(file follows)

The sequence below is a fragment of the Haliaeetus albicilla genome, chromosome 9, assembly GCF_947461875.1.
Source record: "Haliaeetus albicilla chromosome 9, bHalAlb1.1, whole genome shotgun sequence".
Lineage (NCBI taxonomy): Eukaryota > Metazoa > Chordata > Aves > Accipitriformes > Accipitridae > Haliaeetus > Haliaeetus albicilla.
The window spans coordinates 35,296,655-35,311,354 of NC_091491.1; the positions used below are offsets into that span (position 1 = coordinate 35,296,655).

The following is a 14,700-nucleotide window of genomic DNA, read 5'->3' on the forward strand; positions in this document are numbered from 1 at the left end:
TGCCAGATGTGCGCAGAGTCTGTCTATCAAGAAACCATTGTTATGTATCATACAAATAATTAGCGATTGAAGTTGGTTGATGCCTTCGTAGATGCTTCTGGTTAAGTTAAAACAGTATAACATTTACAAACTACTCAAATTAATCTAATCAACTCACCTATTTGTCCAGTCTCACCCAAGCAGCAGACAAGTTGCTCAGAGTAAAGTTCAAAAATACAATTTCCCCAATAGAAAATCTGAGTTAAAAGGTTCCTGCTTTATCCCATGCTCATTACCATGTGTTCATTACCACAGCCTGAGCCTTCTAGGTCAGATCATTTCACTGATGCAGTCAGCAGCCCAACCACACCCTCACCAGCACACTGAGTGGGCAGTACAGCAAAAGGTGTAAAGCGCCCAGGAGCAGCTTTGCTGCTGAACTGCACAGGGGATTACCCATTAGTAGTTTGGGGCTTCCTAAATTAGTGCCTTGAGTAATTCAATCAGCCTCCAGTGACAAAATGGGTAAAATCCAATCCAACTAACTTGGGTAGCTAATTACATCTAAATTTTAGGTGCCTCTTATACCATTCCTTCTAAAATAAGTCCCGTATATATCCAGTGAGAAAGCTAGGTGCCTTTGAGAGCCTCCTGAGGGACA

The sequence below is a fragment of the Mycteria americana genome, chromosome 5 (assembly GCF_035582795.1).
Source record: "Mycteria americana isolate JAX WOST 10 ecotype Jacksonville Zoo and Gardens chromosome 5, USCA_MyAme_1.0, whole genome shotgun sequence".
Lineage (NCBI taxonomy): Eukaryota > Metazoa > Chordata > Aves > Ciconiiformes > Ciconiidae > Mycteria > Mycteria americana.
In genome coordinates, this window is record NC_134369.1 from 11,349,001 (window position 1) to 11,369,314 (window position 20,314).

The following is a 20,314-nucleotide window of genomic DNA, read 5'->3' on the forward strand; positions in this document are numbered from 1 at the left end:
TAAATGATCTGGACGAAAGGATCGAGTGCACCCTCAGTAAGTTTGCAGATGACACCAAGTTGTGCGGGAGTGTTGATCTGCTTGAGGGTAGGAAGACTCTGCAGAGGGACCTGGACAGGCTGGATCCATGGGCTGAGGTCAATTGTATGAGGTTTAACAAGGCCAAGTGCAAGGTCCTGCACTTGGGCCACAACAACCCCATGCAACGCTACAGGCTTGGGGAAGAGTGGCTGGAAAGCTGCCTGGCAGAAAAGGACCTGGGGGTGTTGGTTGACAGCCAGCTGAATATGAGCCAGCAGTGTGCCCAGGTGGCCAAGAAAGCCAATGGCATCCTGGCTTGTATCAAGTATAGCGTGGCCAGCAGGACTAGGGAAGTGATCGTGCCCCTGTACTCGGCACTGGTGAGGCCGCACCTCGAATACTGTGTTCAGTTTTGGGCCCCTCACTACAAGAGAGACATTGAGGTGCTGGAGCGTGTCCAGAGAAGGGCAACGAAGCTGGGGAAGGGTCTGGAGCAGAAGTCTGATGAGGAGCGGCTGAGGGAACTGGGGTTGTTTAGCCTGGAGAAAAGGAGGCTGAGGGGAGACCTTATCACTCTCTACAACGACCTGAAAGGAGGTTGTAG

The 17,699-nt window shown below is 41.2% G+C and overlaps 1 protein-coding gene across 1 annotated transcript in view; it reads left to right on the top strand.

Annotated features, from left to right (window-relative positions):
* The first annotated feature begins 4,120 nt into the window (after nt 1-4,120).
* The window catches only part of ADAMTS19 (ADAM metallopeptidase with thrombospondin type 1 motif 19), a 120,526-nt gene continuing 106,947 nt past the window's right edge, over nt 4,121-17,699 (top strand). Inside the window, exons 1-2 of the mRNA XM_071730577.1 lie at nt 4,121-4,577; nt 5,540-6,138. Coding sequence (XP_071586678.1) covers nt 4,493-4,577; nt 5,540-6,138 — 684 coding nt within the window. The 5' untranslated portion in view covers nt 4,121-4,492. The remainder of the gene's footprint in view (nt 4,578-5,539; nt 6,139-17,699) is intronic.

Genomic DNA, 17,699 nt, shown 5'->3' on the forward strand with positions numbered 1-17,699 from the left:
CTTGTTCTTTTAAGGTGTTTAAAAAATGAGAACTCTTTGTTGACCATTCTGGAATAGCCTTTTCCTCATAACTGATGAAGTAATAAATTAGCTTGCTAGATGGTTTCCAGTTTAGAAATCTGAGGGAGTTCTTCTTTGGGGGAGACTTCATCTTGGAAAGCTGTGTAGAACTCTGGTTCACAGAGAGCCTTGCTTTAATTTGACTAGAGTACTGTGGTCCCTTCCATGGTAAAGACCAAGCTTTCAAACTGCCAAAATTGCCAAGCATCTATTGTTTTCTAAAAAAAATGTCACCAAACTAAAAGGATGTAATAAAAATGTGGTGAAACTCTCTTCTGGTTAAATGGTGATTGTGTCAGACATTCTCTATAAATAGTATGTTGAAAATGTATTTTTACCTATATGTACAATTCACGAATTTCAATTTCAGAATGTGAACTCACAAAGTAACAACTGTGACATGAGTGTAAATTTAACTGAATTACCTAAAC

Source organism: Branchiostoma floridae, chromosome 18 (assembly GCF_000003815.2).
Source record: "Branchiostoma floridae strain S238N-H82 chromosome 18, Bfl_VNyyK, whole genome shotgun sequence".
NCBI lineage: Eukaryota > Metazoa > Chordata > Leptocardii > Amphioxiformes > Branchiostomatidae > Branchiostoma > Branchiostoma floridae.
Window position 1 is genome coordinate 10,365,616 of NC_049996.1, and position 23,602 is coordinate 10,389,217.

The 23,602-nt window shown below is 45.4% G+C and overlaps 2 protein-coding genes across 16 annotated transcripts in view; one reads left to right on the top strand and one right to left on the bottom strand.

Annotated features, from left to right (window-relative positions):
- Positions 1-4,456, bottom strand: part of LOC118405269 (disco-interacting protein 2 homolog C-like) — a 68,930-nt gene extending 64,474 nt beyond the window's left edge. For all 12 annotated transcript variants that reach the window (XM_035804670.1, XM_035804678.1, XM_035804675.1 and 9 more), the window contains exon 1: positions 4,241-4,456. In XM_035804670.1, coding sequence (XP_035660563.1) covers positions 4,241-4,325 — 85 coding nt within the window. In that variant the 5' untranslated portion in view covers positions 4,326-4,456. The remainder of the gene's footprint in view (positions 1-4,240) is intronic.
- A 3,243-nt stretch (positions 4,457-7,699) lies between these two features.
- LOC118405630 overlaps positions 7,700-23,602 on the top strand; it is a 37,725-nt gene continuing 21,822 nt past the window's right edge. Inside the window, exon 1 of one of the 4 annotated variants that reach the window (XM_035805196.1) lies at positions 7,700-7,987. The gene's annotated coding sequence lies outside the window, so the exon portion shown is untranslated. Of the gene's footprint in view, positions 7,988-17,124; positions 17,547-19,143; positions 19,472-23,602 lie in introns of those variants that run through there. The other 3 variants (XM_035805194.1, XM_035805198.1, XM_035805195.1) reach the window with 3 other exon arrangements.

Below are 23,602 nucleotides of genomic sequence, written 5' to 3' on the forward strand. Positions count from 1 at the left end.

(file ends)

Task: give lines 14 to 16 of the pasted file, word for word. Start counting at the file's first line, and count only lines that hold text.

Annotated features, from left to right (window-relative positions):
* The first annotated feature begins 4,120 nt into the window (after nt 1-4,120).
* The window catches only part of ADAMTS19 (ADAM metallopeptidase with thrombospondin type 1 motif 19), a 120,526-nt gene continuing 106,947 nt past the window's right edge, over nt 4,121-17,699 (top strand). Inside the window, exons 1-2 of the mRNA XM_071730577.1 lie at nt 4,121-4,577; nt 5,540-6,138. Coding sequence (XP_071586678.1) covers nt 4,493-4,577; nt 5,540-6,138 — 684 coding nt within the window. The 5' untranslated portion in view covers nt 4,121-4,492. The remainder of the gene's footprint in view (nt 4,578-5,539; nt 6,139-17,699) is intronic.